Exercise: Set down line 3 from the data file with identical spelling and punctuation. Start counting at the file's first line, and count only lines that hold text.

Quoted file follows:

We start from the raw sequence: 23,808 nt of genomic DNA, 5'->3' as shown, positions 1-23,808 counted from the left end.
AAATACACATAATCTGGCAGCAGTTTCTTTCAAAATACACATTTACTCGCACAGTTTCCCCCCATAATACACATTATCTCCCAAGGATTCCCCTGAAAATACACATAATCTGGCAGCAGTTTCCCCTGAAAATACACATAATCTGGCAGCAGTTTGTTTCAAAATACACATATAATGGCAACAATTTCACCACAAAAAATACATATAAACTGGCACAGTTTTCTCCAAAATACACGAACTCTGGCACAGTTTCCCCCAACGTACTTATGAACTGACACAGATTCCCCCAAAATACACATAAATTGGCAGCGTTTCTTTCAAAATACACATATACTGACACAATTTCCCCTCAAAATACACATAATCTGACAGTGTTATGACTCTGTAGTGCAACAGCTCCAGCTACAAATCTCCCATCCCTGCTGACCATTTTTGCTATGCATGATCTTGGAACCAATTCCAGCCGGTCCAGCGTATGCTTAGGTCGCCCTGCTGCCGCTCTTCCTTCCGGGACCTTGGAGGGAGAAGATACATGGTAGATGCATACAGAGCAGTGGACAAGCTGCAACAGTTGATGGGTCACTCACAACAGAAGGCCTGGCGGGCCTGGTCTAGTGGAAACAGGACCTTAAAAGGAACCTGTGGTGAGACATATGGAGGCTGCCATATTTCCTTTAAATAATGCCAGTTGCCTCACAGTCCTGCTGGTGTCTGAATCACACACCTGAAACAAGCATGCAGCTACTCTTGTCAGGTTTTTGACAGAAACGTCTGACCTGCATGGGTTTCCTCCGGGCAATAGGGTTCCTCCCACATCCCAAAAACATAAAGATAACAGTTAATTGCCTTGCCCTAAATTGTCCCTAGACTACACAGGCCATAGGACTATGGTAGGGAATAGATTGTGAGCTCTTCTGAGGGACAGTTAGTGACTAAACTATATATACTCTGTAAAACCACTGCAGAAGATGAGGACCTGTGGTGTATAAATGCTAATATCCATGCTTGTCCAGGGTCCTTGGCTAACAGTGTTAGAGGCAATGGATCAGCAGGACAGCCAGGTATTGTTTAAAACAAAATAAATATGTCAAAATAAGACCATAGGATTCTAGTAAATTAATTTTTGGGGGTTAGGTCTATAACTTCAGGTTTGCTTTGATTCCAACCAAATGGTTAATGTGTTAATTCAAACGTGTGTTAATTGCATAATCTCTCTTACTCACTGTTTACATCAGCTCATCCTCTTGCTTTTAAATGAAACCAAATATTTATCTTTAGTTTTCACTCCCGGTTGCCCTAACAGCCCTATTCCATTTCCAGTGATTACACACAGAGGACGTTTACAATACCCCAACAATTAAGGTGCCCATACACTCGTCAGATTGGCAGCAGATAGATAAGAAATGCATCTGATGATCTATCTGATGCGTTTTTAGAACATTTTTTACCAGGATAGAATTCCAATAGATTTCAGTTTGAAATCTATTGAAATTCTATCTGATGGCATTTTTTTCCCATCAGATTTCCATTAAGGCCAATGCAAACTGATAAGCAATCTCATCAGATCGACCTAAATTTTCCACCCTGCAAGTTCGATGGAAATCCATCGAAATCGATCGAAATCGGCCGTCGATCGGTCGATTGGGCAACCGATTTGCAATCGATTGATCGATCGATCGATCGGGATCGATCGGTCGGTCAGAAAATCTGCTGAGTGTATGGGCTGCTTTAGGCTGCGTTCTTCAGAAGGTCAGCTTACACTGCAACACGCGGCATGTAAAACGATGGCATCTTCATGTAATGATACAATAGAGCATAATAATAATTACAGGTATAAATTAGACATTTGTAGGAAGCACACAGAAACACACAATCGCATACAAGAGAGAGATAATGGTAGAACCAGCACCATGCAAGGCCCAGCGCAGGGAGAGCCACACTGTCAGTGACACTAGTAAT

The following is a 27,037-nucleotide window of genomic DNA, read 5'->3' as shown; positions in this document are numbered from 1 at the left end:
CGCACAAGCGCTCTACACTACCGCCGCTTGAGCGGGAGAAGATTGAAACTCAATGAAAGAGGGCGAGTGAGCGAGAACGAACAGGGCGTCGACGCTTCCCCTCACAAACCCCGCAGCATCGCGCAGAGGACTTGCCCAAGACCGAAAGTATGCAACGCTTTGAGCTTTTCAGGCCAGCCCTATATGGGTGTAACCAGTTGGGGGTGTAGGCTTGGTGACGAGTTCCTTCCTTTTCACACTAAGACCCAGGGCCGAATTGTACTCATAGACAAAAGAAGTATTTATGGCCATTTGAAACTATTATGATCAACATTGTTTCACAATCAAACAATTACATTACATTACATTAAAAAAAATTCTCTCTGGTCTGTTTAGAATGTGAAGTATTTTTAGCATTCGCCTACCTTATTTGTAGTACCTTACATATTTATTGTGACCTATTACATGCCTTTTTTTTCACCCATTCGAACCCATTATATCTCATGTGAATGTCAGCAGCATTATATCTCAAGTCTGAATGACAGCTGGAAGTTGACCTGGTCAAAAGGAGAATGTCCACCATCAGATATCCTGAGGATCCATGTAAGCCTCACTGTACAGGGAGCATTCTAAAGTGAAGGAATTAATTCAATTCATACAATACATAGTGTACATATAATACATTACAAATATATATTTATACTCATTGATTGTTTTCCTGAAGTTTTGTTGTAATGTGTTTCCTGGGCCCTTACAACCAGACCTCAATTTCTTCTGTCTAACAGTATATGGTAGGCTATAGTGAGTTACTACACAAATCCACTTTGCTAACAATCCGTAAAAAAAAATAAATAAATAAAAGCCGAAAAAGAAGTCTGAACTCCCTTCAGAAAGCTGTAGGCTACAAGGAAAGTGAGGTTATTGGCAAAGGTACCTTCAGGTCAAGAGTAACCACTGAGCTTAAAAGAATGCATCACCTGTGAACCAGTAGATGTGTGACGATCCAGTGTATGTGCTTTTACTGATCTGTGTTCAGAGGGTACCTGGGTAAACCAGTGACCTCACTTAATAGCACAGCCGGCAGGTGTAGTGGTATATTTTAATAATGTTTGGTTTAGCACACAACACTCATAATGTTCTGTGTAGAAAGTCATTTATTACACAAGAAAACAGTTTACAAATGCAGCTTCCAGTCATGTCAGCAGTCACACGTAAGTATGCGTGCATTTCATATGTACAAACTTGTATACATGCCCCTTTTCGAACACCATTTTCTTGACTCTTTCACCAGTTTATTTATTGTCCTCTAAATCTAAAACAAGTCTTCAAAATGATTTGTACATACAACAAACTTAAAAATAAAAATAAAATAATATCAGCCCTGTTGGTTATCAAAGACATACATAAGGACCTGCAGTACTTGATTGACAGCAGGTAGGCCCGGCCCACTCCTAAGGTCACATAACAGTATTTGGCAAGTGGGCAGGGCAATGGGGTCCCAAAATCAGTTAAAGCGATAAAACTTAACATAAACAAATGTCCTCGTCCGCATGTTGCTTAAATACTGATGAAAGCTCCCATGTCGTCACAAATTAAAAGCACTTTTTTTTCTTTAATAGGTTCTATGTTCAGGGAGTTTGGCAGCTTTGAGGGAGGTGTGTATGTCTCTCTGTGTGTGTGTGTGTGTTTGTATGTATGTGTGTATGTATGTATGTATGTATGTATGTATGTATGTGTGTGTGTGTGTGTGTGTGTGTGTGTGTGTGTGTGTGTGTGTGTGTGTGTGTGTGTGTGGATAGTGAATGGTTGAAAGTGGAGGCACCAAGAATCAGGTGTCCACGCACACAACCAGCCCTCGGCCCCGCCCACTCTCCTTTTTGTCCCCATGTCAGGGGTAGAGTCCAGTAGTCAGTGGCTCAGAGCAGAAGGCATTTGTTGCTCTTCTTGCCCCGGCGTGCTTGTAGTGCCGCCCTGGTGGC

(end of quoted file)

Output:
The following is a 27,037-nucleotide window of genomic DNA, read 5'->3' as shown; positions in this document are numbered from 1 at the left end: